There was a time, not so long ago, when the mere act of owning a van got you laid and rock music ruled the radio.  For this Lynyard Skynyrd Lovin’ American, the studio albums of the 1960s and 70′s represent the high water mark in American music, and during that time there was no more hallowed ground on planet earth than that of Sunset Sound Studios in Hollywood California. Jim Morrison,  Elton John, Led Zeppelin,Van Halen, The Rolling Stones, Neil Young. In total, over two hundred Gold Albums have been recorded and mastered in this humble little studio hugging the west side of Sunset Boulevard.  It’s hard to wrap one’s head around gravity of what went down in that studio when Morrison was on his game and Diamond Dave wore a set of headphones on his crotch (see below) but the audio evidence is indisputable.  Long live rock.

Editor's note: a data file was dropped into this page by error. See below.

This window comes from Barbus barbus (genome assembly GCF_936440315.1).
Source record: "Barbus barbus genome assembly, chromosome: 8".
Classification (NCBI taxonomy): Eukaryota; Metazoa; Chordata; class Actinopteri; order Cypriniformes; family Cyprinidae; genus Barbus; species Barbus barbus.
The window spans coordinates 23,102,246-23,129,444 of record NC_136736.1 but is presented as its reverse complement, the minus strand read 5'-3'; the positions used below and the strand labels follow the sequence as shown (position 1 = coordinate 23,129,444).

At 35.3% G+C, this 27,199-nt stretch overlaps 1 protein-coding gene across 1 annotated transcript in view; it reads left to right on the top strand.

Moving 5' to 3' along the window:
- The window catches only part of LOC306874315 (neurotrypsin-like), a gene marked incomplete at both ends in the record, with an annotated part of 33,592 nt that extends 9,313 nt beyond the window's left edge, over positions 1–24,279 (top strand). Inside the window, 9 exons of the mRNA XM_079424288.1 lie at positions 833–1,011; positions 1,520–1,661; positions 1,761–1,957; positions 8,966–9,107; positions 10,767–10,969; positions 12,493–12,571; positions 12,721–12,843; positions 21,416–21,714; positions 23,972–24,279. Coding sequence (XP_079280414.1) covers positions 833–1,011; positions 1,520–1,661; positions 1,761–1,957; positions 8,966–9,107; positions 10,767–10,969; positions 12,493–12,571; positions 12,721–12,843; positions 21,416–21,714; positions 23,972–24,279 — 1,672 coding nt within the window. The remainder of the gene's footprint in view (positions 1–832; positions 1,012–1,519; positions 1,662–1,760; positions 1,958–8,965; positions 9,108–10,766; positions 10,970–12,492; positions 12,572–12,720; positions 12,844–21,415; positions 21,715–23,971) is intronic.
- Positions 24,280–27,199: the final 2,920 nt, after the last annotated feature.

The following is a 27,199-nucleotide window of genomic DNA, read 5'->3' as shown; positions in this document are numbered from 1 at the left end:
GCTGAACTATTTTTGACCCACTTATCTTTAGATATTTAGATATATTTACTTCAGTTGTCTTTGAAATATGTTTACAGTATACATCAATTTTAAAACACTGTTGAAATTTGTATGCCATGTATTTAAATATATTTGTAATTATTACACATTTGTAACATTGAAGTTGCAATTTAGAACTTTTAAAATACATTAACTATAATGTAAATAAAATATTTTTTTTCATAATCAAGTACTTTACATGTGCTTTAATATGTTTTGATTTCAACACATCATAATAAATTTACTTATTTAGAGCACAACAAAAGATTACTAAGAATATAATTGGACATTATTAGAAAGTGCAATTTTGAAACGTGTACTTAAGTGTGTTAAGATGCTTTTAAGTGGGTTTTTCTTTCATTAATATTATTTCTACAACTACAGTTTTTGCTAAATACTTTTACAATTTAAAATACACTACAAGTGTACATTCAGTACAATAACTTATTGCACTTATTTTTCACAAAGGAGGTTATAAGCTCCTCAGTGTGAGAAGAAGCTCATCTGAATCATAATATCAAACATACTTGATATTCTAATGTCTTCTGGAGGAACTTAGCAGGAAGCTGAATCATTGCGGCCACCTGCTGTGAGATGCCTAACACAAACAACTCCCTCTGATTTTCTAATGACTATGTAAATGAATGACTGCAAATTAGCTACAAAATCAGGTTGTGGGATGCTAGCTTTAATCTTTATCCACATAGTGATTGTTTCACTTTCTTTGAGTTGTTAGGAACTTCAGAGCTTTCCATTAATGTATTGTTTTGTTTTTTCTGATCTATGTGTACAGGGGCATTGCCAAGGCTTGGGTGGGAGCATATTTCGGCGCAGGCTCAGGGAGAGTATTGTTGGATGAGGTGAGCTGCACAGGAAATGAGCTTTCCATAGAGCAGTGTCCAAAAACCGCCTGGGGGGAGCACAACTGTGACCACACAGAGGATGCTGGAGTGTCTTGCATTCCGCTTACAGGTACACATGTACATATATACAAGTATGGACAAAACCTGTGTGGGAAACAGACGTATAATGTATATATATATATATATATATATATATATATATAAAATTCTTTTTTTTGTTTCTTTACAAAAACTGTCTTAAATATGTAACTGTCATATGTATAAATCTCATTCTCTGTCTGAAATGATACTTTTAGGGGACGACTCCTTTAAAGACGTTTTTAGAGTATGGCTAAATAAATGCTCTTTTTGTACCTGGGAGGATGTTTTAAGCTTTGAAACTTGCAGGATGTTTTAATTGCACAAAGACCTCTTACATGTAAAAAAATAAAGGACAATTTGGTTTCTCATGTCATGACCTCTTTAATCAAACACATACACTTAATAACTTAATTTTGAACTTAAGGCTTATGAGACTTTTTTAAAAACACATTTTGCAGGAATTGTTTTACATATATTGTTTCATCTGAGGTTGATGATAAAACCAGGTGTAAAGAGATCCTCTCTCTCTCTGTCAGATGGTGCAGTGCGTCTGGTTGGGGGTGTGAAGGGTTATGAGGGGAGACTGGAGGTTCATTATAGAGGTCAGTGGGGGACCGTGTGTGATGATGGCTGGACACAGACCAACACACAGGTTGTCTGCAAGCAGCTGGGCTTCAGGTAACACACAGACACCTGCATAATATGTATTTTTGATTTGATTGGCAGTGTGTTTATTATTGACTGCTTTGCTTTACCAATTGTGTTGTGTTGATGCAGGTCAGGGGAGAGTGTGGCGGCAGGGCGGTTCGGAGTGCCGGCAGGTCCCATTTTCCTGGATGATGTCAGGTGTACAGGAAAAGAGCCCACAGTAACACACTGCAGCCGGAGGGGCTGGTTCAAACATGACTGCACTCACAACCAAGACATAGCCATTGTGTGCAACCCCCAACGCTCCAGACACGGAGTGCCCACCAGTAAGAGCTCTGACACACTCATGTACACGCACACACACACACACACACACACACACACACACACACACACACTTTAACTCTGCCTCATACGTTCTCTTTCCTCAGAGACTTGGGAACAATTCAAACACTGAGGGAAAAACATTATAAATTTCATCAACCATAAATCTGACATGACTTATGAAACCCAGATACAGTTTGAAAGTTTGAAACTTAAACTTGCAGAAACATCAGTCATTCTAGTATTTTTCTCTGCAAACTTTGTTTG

Horses Cut Shop
Department of Rock Worship




A Ship Near Fragglerock

If Jim Hensen, of Muppets fame, started a bar that catered to the seedier side of his lovable imagination,  he would be hard pressed to create a place more apt for the job  than The Baranof.  The Great Northwest knows no shortage of dive bars but this gem in the Greenwood neighborhood turns each and every boozy cliche into high art and total theater. Some of the bartenders have been on the scene for over twenty years which says a lot about the kind of lip you can dish and service you can expect, especially when ordering a double at six am.  As with any well run operation, the shift changes are seamless and designed to fill a need:  the breakfast crowd crawls around eleven to make room for the working lunch crowd which usually hangs around a little too long before giving way to the happy hour crowd, at which point things get blurry when the Kareoke machine fires up.  And while there’s something for everyone in the Baranof’s back room (including free soup), it’s best to pick your battles and hit the scene with a particular day-part in mind lest the pours turn the minutes to hours and you find yourself  back in Fraggle Rock at six am.